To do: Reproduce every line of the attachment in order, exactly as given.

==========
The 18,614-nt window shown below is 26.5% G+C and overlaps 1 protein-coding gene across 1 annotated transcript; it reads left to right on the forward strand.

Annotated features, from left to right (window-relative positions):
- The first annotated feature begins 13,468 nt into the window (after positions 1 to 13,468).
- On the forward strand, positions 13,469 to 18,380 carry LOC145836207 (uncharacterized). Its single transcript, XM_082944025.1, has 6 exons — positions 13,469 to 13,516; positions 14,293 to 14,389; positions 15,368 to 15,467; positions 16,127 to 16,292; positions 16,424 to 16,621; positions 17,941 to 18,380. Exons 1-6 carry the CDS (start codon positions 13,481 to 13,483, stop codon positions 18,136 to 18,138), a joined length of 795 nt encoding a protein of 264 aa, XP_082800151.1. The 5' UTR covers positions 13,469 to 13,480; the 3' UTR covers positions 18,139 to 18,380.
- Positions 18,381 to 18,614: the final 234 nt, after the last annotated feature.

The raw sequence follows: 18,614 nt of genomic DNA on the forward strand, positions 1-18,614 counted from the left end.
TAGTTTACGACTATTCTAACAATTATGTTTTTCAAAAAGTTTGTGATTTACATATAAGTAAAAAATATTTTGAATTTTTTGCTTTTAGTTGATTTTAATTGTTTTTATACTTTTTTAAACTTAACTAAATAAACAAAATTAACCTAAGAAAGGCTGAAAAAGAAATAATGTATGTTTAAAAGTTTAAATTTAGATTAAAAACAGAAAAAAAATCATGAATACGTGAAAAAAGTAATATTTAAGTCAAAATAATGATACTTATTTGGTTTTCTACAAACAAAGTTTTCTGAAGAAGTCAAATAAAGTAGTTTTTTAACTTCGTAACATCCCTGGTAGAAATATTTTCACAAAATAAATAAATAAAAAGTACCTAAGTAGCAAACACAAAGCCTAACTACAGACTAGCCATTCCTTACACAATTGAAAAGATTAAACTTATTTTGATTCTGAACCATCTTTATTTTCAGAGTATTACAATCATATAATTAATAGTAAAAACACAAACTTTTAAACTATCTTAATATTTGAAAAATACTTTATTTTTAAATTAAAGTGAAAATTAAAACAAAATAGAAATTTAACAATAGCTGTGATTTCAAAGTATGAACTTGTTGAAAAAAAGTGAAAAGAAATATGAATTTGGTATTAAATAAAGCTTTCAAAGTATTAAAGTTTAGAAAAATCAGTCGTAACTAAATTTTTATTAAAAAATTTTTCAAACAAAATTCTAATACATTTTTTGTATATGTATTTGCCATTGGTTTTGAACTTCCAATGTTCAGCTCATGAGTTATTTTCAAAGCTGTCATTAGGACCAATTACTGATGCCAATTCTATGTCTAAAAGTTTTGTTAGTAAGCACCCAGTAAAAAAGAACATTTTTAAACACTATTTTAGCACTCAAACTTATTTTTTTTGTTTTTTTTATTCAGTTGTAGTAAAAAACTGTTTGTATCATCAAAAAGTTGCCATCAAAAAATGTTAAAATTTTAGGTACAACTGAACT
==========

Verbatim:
The 18,614-nt window shown below is 26.5% G+C and overlaps 1 protein-coding gene across 1 annotated transcript; it reads left to right on the forward strand.

Annotated features, from left to right (window-relative positions):
- The first annotated feature begins 13,468 nt into the window (after positions 1 to 13,468).
- On the forward strand, positions 13,469 to 18,380 carry LOC145836207 (uncharacterized). Its single transcript, XM_082944025.1, has 6 exons — positions 13,469 to 13,516; positions 14,293 to 14,389; positions 15,368 to 15,467; positions 16,127 to 16,292; positions 16,424 to 16,621; positions 17,941 to 18,380. Exons 1-6 carry the CDS (start codon positions 13,481 to 13,483, stop codon positions 18,136 to 18,138), a joined length of 795 nt encoding a protein of 264 aa, XP_082800151.1. The 5' UTR covers positions 13,469 to 13,480; the 3' UTR covers positions 18,139 to 18,380.
- Positions 18,381 to 18,614: the final 234 nt, after the last annotated feature.

The raw sequence follows: 18,614 nt of genomic DNA on the forward strand, positions 1-18,614 counted from the left end.
TAGTTTACGACTATTCTAACAATTATGTTTTTCAAAAAGTTTGTGATTTACATATAAGTAAAAAATATTTTGAATTTTTTGCTTTTAGTTGATTTTAATTGTTTTTATACTTTTTTAAACTTAACTAAATAAACAAAATTAACCTAAGAAAGGCTGAAAAAGAAATAATGTATGTTTAAAAGTTTAAATTTAGATTAAAAACAGAAAAAAAATCATGAATACGTGAAAAAAGTAATATTTAAGTCAAAATAATGATACTTATTTGGTTTTCTACAAACAAAGTTTTCTGAAGAAGTCAAATAAAGTAGTTTTTTAACTTCGTAACATCCCTGGTAGAAATATTTTCACAAAATAAATAAATAAAAAGTACCTAAGTAGCAAACACAAAGCCTAACTACAGACTAGCCATTCCTTACACAATTGAAAAGATTAAACTTATTTTGATTCTGAACCATCTTTATTTTCAGAGTATTACAATCATATAATTAATAGTAAAAACACAAACTTTTAAACTATCTTAATATTTGAAAAATACTTTATTTTTAAATTAAAGTGAAAATTAAAACAAAATAGAAATTTAACAATAGCTGTGATTTCAAAGTATGAACTTGTTGAAAAAAAGTGAAAAGAAATATGAATTTGGTATTAAATAAAGCTTTCAAAGTATTAAAGTTTAGAAAAATCAGTCGTAACTAAATTTTTATTAAAAAATTTTTCAAACAAAATTCTAATACATTTTTTGTATATGTATTTGCCATTGGTTTTGAACTTCCAATGTTCAGCTCATGAGTTATTTTCAAAGCTGTCATTAGGACCAATTACTGATGCCAATTCTATGTCTAAAAGTTTTGTTAGTAAGCACCCAGTAAAAAAGAACATTTTTAAACACTATTTTAGCACTCAAACTTATTTTTTTTGTTTTTTTTATTCAGTTGTAGTAAAAAACTGTTTGTATCATCAAAAAGTTGCCATCAAAAAATGTTAAAATTTTAGGTACAACTGAACT